The loo blew
North Police Chief Mark Fallaw said during October’s town council meeting that the North Town Hall men’s restroom was “out-of-order” after a toilet exploded during routine use.
The toilet, designed for high-volume public use, was installed in 2005, and uses a high-pressure valve and a smaller amount of water than most toilets.
After normal use, the pressure built up and exploded, blowing a third of the porcelain tank away, Fallaw said. Porcelain shrapnel was found embedded in the door.
No one was hurt, as the town employee who had just used it had already stepped outside the restroom.
According to Fallaw, there have been 17 injuries from such pressure build-ups in toilet valves so far this year.
Laila Fitzgerald weighed 8 pounds, 9 ounces when she was born. She came into the world on Thursday, which, numerically speaking, was 10/11/12. She arrived, militarily speaking, at 1314, which would be 1:14 p.m. for civilians.
So the numbers associated with her birth are 8-9-10-11-12-13-14.
Laila’s mother, 26-year-old Katie Deremiah of Des Moines, Iowa, said she had a feeling Thursday would be the day, even though the due date was Oct. 19.
Laila’s father, 26-year-old Ryan Fitzgerald, said he was buying a lottery ticket as soon as he left the hospital.
The eyes have it
Word that a giant eyeball washed up on a South Florida beach has created a buzz on the Internet and in the marine biology community.
The huge, blue eyeball may have come from a deep sea squid or a large sword fish, said Heather Bracken-Grissom, an assistant professor in the marine science program at Florida International University in Miami.
A man found the softball-sized eyeball while taking a morning stroll along Pompano Beach just north of Fort Lauderdale.
Bracken-Grissom and her colleagues concluded that the eyeball’s lens and pupil are similar in shape to that of a deep sea squid. She noted that a deep sea squid’s eyeball can be as large as a soccer ball and can easily become dislodged.
The mystery won’t be solved until testing on the eyeball is completed.
Baa baa beautiful sheep
In a nation where sheep are given names and kept inside homes as companion animals, the most popular television show is “Khar Bii,” or literally, “This Sheep,” in the local Wolof language.
It’s an American Idol-style nationwide search for Senegal’s most perfect specimen. Now in its fourth season, the show airs several times a week in the months leading up to Eid al-Adha, or Tabaski, as it’s known in Senegal.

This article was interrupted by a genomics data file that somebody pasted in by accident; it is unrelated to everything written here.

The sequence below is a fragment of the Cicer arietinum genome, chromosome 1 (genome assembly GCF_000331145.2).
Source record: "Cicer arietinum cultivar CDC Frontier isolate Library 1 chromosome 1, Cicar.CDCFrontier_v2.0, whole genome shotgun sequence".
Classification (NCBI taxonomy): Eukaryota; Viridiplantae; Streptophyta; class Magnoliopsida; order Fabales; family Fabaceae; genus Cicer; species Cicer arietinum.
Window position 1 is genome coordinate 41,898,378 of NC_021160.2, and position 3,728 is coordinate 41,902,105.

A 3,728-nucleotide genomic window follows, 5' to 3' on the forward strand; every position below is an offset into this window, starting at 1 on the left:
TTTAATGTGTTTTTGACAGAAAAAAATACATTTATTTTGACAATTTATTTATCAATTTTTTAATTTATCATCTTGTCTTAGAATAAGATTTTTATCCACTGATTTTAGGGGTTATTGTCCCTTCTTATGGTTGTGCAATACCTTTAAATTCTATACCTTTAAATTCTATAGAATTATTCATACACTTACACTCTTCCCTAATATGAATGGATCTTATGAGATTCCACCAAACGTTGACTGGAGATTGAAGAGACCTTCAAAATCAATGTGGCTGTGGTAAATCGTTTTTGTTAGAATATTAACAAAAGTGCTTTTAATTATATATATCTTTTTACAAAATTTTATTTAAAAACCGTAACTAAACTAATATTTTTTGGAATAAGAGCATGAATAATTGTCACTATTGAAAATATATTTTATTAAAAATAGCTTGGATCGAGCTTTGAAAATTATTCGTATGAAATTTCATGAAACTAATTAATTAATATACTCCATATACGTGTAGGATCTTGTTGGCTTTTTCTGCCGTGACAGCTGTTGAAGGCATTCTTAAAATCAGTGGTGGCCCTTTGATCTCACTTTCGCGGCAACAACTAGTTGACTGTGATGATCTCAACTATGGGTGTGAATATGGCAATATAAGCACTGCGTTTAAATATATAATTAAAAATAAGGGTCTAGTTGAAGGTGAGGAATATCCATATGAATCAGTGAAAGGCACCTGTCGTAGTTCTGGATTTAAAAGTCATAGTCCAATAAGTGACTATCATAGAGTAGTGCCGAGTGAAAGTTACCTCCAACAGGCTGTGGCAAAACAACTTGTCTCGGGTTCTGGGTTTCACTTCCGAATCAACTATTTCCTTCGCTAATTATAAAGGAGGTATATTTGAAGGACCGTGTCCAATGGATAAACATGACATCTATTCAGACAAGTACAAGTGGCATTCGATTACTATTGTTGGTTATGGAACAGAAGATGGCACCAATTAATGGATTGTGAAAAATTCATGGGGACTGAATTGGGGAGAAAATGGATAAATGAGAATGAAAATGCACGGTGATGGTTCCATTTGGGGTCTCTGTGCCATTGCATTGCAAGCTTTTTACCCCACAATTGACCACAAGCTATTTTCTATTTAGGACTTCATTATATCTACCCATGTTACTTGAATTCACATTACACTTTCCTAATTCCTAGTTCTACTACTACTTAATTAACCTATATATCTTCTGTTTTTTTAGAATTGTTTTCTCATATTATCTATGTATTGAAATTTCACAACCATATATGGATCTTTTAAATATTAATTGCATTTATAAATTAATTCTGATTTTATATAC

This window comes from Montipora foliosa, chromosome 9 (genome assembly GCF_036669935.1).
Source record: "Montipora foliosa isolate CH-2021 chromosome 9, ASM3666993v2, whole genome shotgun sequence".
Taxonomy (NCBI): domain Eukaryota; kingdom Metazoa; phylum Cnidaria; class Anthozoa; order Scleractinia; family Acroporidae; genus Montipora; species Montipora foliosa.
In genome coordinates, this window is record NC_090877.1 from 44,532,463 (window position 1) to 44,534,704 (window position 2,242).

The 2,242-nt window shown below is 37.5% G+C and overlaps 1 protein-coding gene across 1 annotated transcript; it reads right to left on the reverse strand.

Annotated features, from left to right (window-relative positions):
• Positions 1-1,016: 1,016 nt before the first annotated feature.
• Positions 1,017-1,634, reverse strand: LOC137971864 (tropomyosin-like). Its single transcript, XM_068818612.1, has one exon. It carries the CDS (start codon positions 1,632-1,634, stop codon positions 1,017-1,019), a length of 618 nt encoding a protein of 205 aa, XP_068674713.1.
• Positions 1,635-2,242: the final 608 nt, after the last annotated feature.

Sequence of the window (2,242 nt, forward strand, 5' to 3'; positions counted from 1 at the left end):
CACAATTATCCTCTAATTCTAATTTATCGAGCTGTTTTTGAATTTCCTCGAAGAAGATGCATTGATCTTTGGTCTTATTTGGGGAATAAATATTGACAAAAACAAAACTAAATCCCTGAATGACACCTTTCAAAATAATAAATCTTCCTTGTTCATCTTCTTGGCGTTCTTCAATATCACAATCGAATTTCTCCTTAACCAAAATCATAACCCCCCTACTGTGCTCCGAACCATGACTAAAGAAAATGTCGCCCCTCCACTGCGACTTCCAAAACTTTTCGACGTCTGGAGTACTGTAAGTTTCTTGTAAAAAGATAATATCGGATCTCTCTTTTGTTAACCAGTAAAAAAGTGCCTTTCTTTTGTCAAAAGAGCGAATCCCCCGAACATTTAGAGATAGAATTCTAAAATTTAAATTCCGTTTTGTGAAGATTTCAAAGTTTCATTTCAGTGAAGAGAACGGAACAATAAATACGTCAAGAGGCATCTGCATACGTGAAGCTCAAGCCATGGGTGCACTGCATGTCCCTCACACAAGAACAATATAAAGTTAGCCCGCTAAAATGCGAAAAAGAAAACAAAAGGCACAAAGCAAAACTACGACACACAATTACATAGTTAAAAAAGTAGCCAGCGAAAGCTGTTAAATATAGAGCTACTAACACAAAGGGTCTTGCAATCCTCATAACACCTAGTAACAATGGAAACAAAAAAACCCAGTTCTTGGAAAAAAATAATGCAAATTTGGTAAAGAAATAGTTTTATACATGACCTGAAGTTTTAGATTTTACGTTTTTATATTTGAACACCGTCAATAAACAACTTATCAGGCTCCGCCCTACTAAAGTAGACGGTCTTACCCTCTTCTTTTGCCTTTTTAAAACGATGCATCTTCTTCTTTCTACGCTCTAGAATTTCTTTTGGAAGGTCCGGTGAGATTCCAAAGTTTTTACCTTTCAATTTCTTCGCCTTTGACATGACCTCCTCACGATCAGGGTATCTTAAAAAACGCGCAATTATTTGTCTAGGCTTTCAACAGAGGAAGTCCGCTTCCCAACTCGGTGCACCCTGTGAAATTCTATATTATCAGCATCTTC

The feast of sacrifice is when Muslims around the world slaughter animals in remembrance of Abraham’s near-sacrifice of his son.
In Senegal, the sheep’s ties to the important religious holiday have made them a part of many urban families in this predominantly Muslim country of 12.8 million people. Still, every family that can sacrifices a ram at Tabaski.
“Khar Bii” finalists from each region of the country face off later this month for a chance to win $4,000 and the extra prestige to their future breeding credentials.
Shots for tots
A restaurant chain has apologized for accidentally serving alcohol to a toddler in Wales, calling it a case of human error.
The BBC reported that the 2-year-old was taken to a hospital emergency room after drinking whiskey at his second birthday party at a Frankie and Benny’s restaurant in Swansea.
His mother said he was clearly intoxicated. She said she tasted his drink after noticing that he was making a funny face. At the hospital, the staff monitored his vital signs and later gave him the all-clear.
Frankie and Benny’s said it was sorry for the incident and is looking at ways to prevent it from happening again.
Drivers may have gotten a chuckle out of an electronic message board in Maine warning of zombies, but officials were not amused.
The sign at a Portland road construction site was changed by a hacker to read “Warning Zombies Ahead!” It originally read “Night work 8 p.m.-6 a.m. Expect delays.”
City spokeswoman Nicole Clegg says changing the sign could have led to driver distraction. She said tampering with a safety device is a misdemeanor punishable by up to a year in jail and a $1,000 fine.
Give me my money
A Pittsburgh woman is suing Democratic state Rep. Jake Wheatley, saying he only coughed up half of the $200 prize he promised the winner of a community day cake-baking contest.
The 55-year-old paralegal says the dispute isn’t about the $100 — it’s about the principle.
Wheatley said the whole thing is a misunderstanding. He acknowledged that fliers for the Sept. 8 event touted a $200 prize, but said contestants were told the prize would depend on the number of entrants who paid $10 each. He said the prize was smaller because fewer people entered than expected.
The woman said Wheatley should honor the flier.